Daddy Christmas and Hanukkah Mama

Overview

I am a mix of two traditions.
From Daddy Christmas and Hanukkah Mama.
How lucky am I?

Holiday time at Sadie's house means golden gelt sparkling under the Christmas tree, candy canes hanging on eight menorah branches, voices uniting to sing carols about Macabees and the manger, and latkes on the mantel awaiting Santa's arrival.

Selina Alko's ...

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Overview

I am a mix of two traditions.
From Daddy Christmas and Hanukkah Mama.
How lucky am I?

Holiday time at Sadie's house means golden gelt sparkling under the Christmas tree, candy canes hanging on eight menorah branches, voices uniting to sing carols about Macabees and the manger, and latkes on the mantel awaiting Santa's arrival.

Selina Alko's joyous celebration of blended families will make the perfect holiday gift for the many Americans who celebrate both Christmas and Hanukkah.

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Editorial Reviews

Publishers Weekly
“I am a mix of two traditions,” begins Sadie’s story of her family’s way of blending religious traditions. Like the image of the dining table surrounded by a hodge-podge of mismatched chairs, each picture underscores the theme of blending elements to create an exciting whole (“How lucky am I?”). Alko’s (B Is for Brooklyn) prose tends to be blandly declarative (“Mountains of gifts are placed under the tree for eight nights of Hanukkah, plus Christmas Day”), but her illustrations grab attention, an exuberant combination of colors, textures, and images created by gouache, collage, and colored pencil. Ages 5–8. Agent: Rebecca Sherman, Writers House. (Sept.)
Kirkus Reviews
A little girl celebrates both Christmas and Hanukkah at her house, combining holiday traditions from the two sides of her family. Narrator Sadie has a cheerful attitude about her family's diverse heritage, matched by the vibrant colors and creative composition of the illustrations, which are done in mixed-media collage incorporating bits of fabric and paper. There is no actual mention of the two religions, and the holiday celebrations are treated more as cultural events rather than religious ones. Sadie and her parents decorate the house for both holidays, including a tree with gelt scattered underneath and candy canes hanging from the menorah on the mantelpiece. A special dinner with the extended family for the last night of Hanukkah includes references to the relevant stories of the miracle of the oil and "the animals in the manger, waiting for the baby to be born" (a slight misstep, of course; the animals were in the stable, waiting for the baby, who was placed in the manger). A recipe for cranberry kugel dressing is included, along with a timeline of most major Jewish, Christian and secular holidays throughout the year. An appealing story that will interest many families. (Picture book/religion.4-7)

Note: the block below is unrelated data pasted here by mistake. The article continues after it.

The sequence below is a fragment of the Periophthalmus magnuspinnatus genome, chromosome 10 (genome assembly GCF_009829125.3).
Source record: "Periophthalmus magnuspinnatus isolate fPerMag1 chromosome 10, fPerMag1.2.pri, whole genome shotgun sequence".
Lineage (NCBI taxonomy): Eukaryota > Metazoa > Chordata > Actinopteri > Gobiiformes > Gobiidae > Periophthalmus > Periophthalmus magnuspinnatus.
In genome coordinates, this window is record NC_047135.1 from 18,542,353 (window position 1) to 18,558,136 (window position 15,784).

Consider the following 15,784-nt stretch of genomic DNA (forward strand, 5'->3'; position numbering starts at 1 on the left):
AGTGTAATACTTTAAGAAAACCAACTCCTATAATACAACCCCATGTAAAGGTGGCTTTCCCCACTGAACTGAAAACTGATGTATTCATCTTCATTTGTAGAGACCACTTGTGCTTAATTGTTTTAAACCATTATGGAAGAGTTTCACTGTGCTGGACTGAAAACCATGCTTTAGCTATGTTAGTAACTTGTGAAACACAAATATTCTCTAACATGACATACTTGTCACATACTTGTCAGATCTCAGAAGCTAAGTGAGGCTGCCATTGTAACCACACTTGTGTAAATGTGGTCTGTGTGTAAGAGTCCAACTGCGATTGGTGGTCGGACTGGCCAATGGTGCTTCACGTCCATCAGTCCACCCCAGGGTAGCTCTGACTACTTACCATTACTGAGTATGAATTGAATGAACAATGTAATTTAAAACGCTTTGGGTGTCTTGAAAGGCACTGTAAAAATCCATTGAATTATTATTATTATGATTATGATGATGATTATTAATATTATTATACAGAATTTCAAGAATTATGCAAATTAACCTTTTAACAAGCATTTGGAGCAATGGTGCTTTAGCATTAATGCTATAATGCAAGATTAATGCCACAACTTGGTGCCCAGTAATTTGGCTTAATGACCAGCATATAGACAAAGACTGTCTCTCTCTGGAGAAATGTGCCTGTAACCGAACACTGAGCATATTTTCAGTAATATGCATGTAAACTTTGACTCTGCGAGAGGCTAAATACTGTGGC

Children's Literature - Sharon Salluzzo
December becomes a complicated month for some children with families who celebrate different traditions. This little girl's parents decided they would celebrate both traditions—Christian and Jewish—in their own special way. The reader hears about the holiday preparations, such as latkes and milk for Santa, gelt under the Christmas tree, and candy canes hung from the menorah. Family members from both sides of the family arrive for a festive meal on the last night of Hanukkah where food and stories from both traditions are shared by everyone. At the end of the book, the little girl and her parents are shown against a timeline of holidays they will celebrate all year long. There is a recipe for cranberry kugel dressing that they use to stuff their turkey. Alko's illustrations are in gouache and colored pencil, with collage that adds significant interest. Note the papers used to create steam emanating from the turkey, the latkes, and a cup of coffee. The artwork creatively shows how both traditions joyfully come together in this house, from the busy days of decorating and food preparation, to the quiet relaxation of their Christmas morning. Children who celebrate both traditions will have fun identifying each and will be happy to see a story about a child like themselves. This could also be a fine introduction for children who celebrate only one of these traditions but have friends who celebrate both Hanukkah and Christmas. The upbeat, positive tone of the text and clever details in the drawings and collages broaden the audience for this title. Reviewer: Sharon Salluzzo
School Library Journal
K-Gr 4—Sadie is one lucky kid-her Christian father and Jewish mother create a holiday mash-up with elements of both Christmas and Hanukkah tossed about with gay abandon. They scatter gelt under the tree and have a menorah hung with candy canes, Santa's treat is potato latkes, and they "carol to the neighbors about Maccabees and the manger." The extended families willingly participate in the combined holiday feast and listen to tales from both traditions. The gouache, collage, and colored-pencil illustrations are a lively addition to the cheerful holiday chaos. Alko includes a recipe for cranberry kugel dressing. This is not in any way a typical holiday celebration, but it certainly is a joyful one. Perfect for a multicultural holiday program.—Mara Alpert, Los Angeles Public Library
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Product Details

  • ISBN-13: 9780375860935
  • Publisher: Random House Children's Books
  • Publication date: 9/11/2012
  • Pages: 32
  • Age range: 5 - 8 Years
  • Product dimensions: 11.10 (w) x 8.70 (h) x 0.40 (d)

Meet the Author

SELINA ALKO is the acclaimed author-illustrator of Every-Day Dress-Up, I'm Your Peanut Butter Big Brother, and B Is for Brooklyn. She is also the illustrator of the beloved My Subway Ride and My Taxi Ride. Selina lives in Brooklyn with her husband and their two children.

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